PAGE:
|Tableau||$0||different options for each||Tableau makes licenses available for students and faculty, with faculty also able
to request licenses for their students and a Tableau Online license to use in their
class. There is also a Tableau Public option that you can publish to and share your
visualizations with the world.
NOTE: if you're a student, click on the "free student license" button in the upper right-hand corner.
|Neo4j||$0||anyone||This is the graph database used in the Exploring Relationships in Graphs seminar. For the seminar, we are using the community edition, and for the digital badge quiz we are using the Sandbox (click on the "Get Started with Sandbox" button). The sandbox is their web-based implementation, so there is no setup on your part. However, the sandbox is temporary (3 days, renewable for another week) and limited in the resources available. The community edition is limited by the resources on your laptop and how you configure it (see the notes for the seminar for guidance on configuring).|
|Google Colaboratory||$0||anyone||The link takes you to a Jupyter notebook on Google Colaboratory, which is a site Google hosts that allows you to run Jupyter notebooks and even use Tensorflow. You can save notebooks you create to your Google Drive account and you can share notebooks you create (and others can share with you), or you can use notebooks shared on GitHub. Multiple seminars in the Data Science for All series use Google Colab.|
|OpenRefine||$0||anyone||This is an open-source desktop data wrangling tool for transforming your data. There is a large community of users and it's particularly popular in the information retrieval / library sciences community. This used to be know as Google Refine.|
|Anaconda||$0 (individual version)||anyone||Anaconda (individual edition) is a free and easy-to-install desktop tool for data science. It includes a number of tools that are useful for working in Python, including a desktop version of Jupyter that will run locally in your web browser. We use this do do some of the data wrangling for the seminar data sets (and provide the notebooks as optional materials on the seminar webpages).|
|Safari Online Sandboxes||See above (free for SJSU students & employees)||both||Safari Online is mostly about books and videos on technical and business topics (see above), but they started adding sandboxes on their main page that allow you to play with different technologies.|
Data Sets You Can Use
|Yelp Open Dataset||We use part of this dataset in the Exploring Relationships in Graphs seminar. Yelp updates this dataset approximately each year. When you download the data, it
will have all of the JSON data files zipped up in a tarball (if you are not sure what
that means, see the additional materials for the graph seminar - it walks through
how we built the data file for that seminar).
Update: In Spring 2022 Yelp updated the dataset to include 2021 and it uses a different set of 11 different metro areas than the prior datasets. 10 of the metro areas are in the United States and 1 is in Canada. Although more metro areas are included, the dataset itself is actually slightly smaller.
|Yelp Datset on Kaggle||This is the same dataset as at the above link, but you can download individual data files in JSON whereas the dataset above is all one zipped tarball (more compact if you are downloading all of it). It does not include the photos, but if you are on Kaggle, you can create a notebook from it, so easy to start playing with it. A few prior versions are also available on Kaggle (click on the version link when looking at the data).|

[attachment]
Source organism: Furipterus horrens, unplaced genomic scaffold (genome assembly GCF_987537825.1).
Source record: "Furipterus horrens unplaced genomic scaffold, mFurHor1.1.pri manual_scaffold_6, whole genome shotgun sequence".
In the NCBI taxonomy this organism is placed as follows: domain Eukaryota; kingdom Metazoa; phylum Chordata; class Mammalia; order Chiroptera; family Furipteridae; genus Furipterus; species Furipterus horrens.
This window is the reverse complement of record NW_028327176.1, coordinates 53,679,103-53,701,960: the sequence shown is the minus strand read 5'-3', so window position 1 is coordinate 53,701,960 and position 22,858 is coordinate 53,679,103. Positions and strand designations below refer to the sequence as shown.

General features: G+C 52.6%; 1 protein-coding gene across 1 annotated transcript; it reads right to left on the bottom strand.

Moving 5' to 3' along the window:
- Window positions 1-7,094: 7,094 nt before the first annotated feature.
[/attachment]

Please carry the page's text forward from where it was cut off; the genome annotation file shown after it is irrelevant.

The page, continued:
|Social Security Baby Names||We use these data sets in the digital badge quiz for the Spark and Jupyter Notebooks seminar. If you want a notebook that loads the data for you - see the notebook for the quiz in the post-seminar module for that seminar. This is a data set that the Social Security administration updates each spring with the number of people born in each year who applied for a social security card with a given first name. They have counts by year and gender going back to 1880 (not a typo), or by state back to 1910.|
|USA Spending||In the Spark and Jupyter Notebooks seminar we use a pre-wrangled subset of the data from this site. The notebook for that seminar will load the data, and if you want the data we use in the seminar, you can also download the data files from the seminar page. If you want to use the USA Spending API to download a different set of years or accounts, see the optional materials for the seminar - we have some Jupyter notebooks (using Anaconda from your desktop) that use the API to download the data. If you start with those and modify them for your needs, you can save yourself some headaches. USA Spending has data on all of the contracts and grants the the government spends money on, so you can see where the money goes. Recently they also added data n COVID spending.|
|College Scorecard||This is a data set made available by the Department of Education tha contains data about universities - costs, completion rates, etc.|
|Centers for Medicare & Medicaid Services (CMS)||CMS makes data available (by year) on medical payments. This was used in this project on Data4Good for looking at payments from drug companies to doctors and hospitals. The payment files are fairly large zip files 300MB-800MB. You may want to write code to directly access the files from the platform you are using if it's cloud-based. That project also has links to other data files they used in tracking opioid prescribing.|
|COVID-19 data||The linked site is the Tableau COVID-19 Data Hub which pulls data from John Hopkins on a daily basis and makes it available. They also have some starter workbooks for analyzing and visualizing the data. The data is also part of the AWS Marketplace (click on the "Data Products" tile). The AWS Marketplace also contains other COVID-19 datasets that may be of interest.|